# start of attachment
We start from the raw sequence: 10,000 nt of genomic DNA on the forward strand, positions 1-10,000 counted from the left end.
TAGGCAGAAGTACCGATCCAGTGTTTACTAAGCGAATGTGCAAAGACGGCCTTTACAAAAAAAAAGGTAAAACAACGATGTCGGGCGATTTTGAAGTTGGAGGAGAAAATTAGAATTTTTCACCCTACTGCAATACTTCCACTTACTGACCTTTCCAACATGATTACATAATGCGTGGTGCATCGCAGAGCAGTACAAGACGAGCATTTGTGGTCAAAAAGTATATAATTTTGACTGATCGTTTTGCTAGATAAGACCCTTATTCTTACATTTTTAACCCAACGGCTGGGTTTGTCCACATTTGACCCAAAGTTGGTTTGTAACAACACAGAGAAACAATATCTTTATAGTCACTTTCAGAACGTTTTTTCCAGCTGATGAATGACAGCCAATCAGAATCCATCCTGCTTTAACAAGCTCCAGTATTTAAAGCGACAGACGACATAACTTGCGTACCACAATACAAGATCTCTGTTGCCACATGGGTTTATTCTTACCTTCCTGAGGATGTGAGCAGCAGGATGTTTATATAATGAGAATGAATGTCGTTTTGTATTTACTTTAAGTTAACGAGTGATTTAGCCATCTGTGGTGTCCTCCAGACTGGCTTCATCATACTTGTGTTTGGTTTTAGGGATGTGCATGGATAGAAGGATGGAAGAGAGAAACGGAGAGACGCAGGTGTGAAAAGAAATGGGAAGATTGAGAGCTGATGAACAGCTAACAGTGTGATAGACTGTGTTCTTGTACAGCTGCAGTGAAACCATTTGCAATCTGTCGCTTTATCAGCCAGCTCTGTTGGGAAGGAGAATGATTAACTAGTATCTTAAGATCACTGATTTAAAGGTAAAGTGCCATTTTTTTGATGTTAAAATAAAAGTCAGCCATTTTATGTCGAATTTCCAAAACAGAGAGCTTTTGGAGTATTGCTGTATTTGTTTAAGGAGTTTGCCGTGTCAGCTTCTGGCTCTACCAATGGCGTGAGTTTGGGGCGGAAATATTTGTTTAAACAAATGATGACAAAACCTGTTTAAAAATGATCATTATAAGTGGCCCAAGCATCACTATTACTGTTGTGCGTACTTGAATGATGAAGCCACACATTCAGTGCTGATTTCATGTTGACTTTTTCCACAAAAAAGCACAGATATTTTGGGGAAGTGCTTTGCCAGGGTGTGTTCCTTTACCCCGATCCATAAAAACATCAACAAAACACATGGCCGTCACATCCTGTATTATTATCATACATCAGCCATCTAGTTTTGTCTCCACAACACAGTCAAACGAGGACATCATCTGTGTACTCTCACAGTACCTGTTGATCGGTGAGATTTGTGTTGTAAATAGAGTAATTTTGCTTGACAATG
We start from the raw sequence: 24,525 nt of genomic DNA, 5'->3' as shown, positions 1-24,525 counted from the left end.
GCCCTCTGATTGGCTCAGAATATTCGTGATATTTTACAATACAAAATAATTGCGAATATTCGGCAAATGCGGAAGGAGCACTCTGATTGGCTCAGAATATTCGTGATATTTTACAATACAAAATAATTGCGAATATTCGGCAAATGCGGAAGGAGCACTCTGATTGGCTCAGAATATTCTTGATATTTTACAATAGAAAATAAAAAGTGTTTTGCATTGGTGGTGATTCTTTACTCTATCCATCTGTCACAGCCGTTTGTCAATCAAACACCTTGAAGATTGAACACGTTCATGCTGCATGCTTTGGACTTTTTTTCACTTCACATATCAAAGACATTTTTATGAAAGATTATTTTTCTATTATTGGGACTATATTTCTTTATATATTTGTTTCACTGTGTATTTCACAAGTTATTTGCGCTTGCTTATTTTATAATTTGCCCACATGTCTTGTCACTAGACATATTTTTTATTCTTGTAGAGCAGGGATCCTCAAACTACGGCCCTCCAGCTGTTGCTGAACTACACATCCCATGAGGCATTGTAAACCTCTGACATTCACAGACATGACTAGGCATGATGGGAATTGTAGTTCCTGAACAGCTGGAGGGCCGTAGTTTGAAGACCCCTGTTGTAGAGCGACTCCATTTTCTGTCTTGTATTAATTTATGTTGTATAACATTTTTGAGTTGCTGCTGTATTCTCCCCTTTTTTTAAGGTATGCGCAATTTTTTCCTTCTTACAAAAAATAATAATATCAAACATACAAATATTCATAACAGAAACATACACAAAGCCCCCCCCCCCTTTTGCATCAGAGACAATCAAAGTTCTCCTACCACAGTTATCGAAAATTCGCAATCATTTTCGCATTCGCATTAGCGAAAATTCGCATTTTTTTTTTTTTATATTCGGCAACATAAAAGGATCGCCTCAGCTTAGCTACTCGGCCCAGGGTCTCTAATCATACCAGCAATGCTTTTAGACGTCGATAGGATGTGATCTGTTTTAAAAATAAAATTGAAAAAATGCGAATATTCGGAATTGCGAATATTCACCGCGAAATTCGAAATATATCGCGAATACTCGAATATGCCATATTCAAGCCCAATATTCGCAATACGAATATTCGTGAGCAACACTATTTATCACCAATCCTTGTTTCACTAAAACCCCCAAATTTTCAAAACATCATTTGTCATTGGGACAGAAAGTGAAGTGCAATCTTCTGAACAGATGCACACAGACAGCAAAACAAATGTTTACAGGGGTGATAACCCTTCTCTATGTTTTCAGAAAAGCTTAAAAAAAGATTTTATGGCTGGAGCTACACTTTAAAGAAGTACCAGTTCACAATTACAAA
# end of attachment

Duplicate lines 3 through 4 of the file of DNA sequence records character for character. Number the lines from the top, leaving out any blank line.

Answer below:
We start from the raw sequence: 24,525 nt of genomic DNA, 5'->3' as shown, positions 1-24,525 counted from the left end.
GCCCTCTGATTGGCTCAGAATATTCGTGATATTTTACAATACAAAATAATTGCGAATATTCGGCAAATGCGGAAGGAGCACTCTGATTGGCTCAGAATATTCGTGATATTTTACAATACAAAATAATTGCGAATATTCGGCAAATGCGGAAGGAGCACTCTGATTGGCTCAGAATATTCTTGATATTTTACAATAGAAAATAAAAAGTGTTTTGCATTGGTGGTGATTCTTTACTCTATCCATCTGTCACAGCCGTTTGTCAATCAAACACCTTGAAGATTGAACACGTTCATGCTGCATGCTTTGGACTTTTTTTCACTTCACATATCAAAGACATTTTTATGAAAGATTATTTTTCTATTATTGGGACTATATTTCTTTATATATTTGTTTCACTGTGTATTTCACAAGTTATTTGCGCTTGCTTATTTTATAATTTGCCCACATGTCTTGTCACTAGACATATTTTTTATTCTTGTAGAGCAGGGATCCTCAAACTACGGCCCTCCAGCTGTTGCTGAACTACACATCCCATGAGGCATTGTAAACCTCTGACATTCACAGACATGACTAGGCATGATGGGAATTGTAGTTCCTGAACAGCTGGAGGGCCGTAGTTTGAAGACCCCTGTTGTAGAGCGACTCCATTTTCTGTCTTGTATTAATTTATGTTGTATAACATTTTTGAGTTGCTGCTGTATTCTCCCCTTTTTTTAAGGTATGCGCAATTTTTTCCTTCTTACAAAAAATAATAATATCAAACATACAAATATTCATAACAGAAACATACACAAAGCCCCCCCCCCCTTTTGCATCAGAGACAATCAAAGTTCTCCTACCACAGTTATCGAAAATTCGCAATCATTTTCGCATTCGCATTAGCGAAAATTCGCATTTTTTTTTTTTTATATTCGGCAACATAAAAGGATCGCCTCAGCTTAGCTACTCGGCCCAGGGTCTCTAATCATACCAGCAATGCTTTTAGACGTCGATAGGATGTGATCTGTTTTAAAAATAAAATTGAAAAAATGCGAATATTCGGAATTGCGAATATTCACCGCGAAATTCGAAATATATCGCGAATACTCGAATATGCCATATTCAAGCCCAATATTCGCAATACGAATATTCGTGAGCAACACTATTTATCACCAATCCTTGTTTCACTAAAACCCCCAAATTTTCAAAACATCATTTGTCATTGGGACAGAAAGTGAAGTGCAATCTTCTGAACAGATGCACACAGACAGCAAAACAAATGTTTACAGGGGTGATAACCCTTCTCTATGTTTTCAGAAAAGCTTAAAAAAAGATTTTATGGCTGGAGCTACACTTTAAAGAAGTACCAGTTCACAATTACAAA